I routinely fail to take my own advice, and despite my previous exhortations, I still have a number of ancient, moldering bottles of wine and spirits crying out to be drunk. At this point, some bottles have been kept so long, it seems almost inconceivable to actually open them.
In a rare moment of willpower, I overcame my wine hoarding tendencies and brought a 2001 Guy Buffet Cabernet Sauvignon home to drink with my parents. I’d been holding on to this bottle since May of 2004, subjecting it to numerous non-air-conditioned summers. I know the exact month and year of purchase because this bottle was signed by Guy Buffet himself. Hence my inability to open the damn thing until now.
Signed bottles may be charming — even meaningful — but they are a curse as far as I’m concerned. In this case, I didn’t even know Mr. Buffet. He signed the bottle to me, but his message of “Cheers” held little significance. Even so, this signature, a mere scribble with a gold marker, prevented me from opening the bottle. My heavens, what if the bottle was worth something? What if someone out there was dying to get their hands on a poorly stored bottle of Cabernet that said, “To Rob, Cheers, Guy Buffet”? How could I possibly consider opening it and enjoying it?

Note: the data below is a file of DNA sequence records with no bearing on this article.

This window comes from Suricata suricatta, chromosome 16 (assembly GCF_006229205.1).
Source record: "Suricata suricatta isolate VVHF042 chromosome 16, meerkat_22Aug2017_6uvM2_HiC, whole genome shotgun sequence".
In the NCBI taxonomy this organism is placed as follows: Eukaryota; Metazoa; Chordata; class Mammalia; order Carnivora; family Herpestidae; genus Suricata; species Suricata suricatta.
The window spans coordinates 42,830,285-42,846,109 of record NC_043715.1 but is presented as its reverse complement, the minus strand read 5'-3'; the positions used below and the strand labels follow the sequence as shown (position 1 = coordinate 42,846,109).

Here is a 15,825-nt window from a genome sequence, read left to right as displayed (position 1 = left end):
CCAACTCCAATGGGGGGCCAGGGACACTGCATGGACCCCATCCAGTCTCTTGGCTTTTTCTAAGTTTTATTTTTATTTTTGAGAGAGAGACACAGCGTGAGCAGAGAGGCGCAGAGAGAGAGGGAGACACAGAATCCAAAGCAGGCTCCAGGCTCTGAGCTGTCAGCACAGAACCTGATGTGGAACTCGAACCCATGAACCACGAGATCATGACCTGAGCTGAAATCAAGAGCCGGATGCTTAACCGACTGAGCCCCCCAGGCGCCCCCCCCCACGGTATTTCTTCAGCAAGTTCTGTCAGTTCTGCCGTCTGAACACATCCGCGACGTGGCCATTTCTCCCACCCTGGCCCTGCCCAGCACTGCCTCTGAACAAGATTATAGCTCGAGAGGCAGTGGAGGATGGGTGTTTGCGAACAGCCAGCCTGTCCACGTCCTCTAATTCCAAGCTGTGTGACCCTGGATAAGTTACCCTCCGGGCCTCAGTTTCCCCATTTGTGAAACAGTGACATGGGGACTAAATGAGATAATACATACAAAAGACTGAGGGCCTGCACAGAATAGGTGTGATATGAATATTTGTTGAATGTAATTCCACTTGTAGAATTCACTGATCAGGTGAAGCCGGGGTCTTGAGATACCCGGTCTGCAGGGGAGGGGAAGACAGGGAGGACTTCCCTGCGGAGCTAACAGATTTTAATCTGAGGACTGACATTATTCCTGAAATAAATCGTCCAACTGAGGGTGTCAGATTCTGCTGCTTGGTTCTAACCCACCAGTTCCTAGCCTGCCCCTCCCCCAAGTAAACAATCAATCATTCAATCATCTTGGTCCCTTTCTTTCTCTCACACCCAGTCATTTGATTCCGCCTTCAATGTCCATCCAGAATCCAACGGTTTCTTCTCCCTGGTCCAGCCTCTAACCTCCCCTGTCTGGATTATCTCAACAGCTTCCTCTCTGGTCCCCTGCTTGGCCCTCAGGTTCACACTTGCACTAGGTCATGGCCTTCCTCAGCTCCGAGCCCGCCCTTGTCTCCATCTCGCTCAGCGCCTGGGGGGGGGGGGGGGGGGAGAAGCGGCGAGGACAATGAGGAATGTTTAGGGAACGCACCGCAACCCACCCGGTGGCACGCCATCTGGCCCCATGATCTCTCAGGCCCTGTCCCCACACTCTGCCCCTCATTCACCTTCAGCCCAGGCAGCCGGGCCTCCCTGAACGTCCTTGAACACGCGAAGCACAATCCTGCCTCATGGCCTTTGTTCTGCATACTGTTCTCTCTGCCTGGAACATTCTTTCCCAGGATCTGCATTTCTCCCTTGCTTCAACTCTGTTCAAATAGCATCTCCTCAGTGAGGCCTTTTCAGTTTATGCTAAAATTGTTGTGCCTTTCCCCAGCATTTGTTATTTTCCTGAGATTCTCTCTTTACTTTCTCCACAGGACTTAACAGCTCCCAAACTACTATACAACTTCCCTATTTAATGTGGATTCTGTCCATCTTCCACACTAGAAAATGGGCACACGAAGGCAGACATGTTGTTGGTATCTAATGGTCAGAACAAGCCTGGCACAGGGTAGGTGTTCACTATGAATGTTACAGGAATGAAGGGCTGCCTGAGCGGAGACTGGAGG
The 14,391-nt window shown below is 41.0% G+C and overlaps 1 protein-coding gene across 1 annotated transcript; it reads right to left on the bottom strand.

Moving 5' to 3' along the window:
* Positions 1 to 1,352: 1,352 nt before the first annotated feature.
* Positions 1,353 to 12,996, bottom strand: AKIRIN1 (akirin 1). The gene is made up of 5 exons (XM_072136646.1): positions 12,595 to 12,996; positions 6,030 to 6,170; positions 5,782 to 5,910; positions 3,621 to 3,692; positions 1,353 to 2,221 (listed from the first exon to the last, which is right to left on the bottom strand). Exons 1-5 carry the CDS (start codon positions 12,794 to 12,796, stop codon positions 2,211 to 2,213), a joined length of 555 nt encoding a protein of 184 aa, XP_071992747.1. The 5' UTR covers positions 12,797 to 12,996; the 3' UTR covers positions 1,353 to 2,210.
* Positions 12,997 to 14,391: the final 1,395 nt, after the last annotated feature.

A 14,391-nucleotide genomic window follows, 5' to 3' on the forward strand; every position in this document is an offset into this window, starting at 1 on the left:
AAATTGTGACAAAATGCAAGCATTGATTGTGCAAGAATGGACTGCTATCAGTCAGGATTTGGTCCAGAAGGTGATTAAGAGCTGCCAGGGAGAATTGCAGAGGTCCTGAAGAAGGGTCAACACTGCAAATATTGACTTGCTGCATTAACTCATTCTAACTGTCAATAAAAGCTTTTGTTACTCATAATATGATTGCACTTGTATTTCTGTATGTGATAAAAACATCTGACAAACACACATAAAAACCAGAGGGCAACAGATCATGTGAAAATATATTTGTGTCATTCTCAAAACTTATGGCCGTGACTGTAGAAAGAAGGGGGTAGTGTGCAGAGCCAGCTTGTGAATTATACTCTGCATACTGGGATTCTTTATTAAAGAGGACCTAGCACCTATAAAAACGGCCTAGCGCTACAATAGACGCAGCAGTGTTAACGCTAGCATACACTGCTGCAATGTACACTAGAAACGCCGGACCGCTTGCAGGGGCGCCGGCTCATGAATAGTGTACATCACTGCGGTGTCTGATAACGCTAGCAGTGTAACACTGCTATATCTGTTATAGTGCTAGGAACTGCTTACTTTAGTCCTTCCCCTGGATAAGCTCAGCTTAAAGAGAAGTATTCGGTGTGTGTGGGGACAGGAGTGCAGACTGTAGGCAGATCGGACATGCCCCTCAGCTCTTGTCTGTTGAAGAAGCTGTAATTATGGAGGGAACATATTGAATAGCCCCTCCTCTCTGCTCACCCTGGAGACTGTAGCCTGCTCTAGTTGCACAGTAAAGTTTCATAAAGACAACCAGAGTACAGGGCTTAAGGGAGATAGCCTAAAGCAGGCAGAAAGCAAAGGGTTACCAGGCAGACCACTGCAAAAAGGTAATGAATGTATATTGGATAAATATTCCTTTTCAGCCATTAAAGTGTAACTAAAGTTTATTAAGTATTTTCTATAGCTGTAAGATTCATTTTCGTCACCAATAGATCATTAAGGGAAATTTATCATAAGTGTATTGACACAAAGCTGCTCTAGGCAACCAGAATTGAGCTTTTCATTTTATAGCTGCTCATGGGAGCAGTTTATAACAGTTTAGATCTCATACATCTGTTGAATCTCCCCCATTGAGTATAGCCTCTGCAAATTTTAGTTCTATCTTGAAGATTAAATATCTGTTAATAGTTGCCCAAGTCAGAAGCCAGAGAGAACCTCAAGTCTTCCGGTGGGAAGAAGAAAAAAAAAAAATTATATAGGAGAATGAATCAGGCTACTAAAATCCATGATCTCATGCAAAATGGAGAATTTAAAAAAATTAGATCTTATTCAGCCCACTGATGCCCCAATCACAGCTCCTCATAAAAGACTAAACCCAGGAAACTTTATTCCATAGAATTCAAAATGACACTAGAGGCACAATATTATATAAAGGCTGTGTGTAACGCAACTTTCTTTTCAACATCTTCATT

I gazed at the bottle, and in a flash of logic, I slapped myself on the cheek, snatched the bottle from the wine rack and high-tailed it up to Milwaukee before I could change my mind. Somehow, the wine still managed to be lively, with an aroma of dark fruit, red meat and black pepper, and a pleasantly supple mouthfeel with medium tannins. After about 15 minutes of breathing, the wine really opened up, tasting positively lush.
I looked up Guy Buffet, who is actually a painter, not a winemaker, and he stopped bottling Cabernet Sauvignon under his name in 2002. Fortunately, the vineyard and winery where it was made soldiers on. The EOS Estate in Paso Robles still bottles Cabernet Sauvignon, and you can even purchase it online for $20.
A handful of signed bottles still clutter my wine rack, wheezing under a thick layer of dust. Hopefully I’ve learned my lesson, and it won’t take me another eight years to open them. Although… Rainbow Ridge Wines no longer even exists, and I have a signed bottle of their unique 2001 Alicante Bouschet. How could I possibly consider opening it and enjoying it? It might be worth something…
Urgh. Maybe the best lesson is to never let a winemaker (or an artist) sign a bottle in the first place.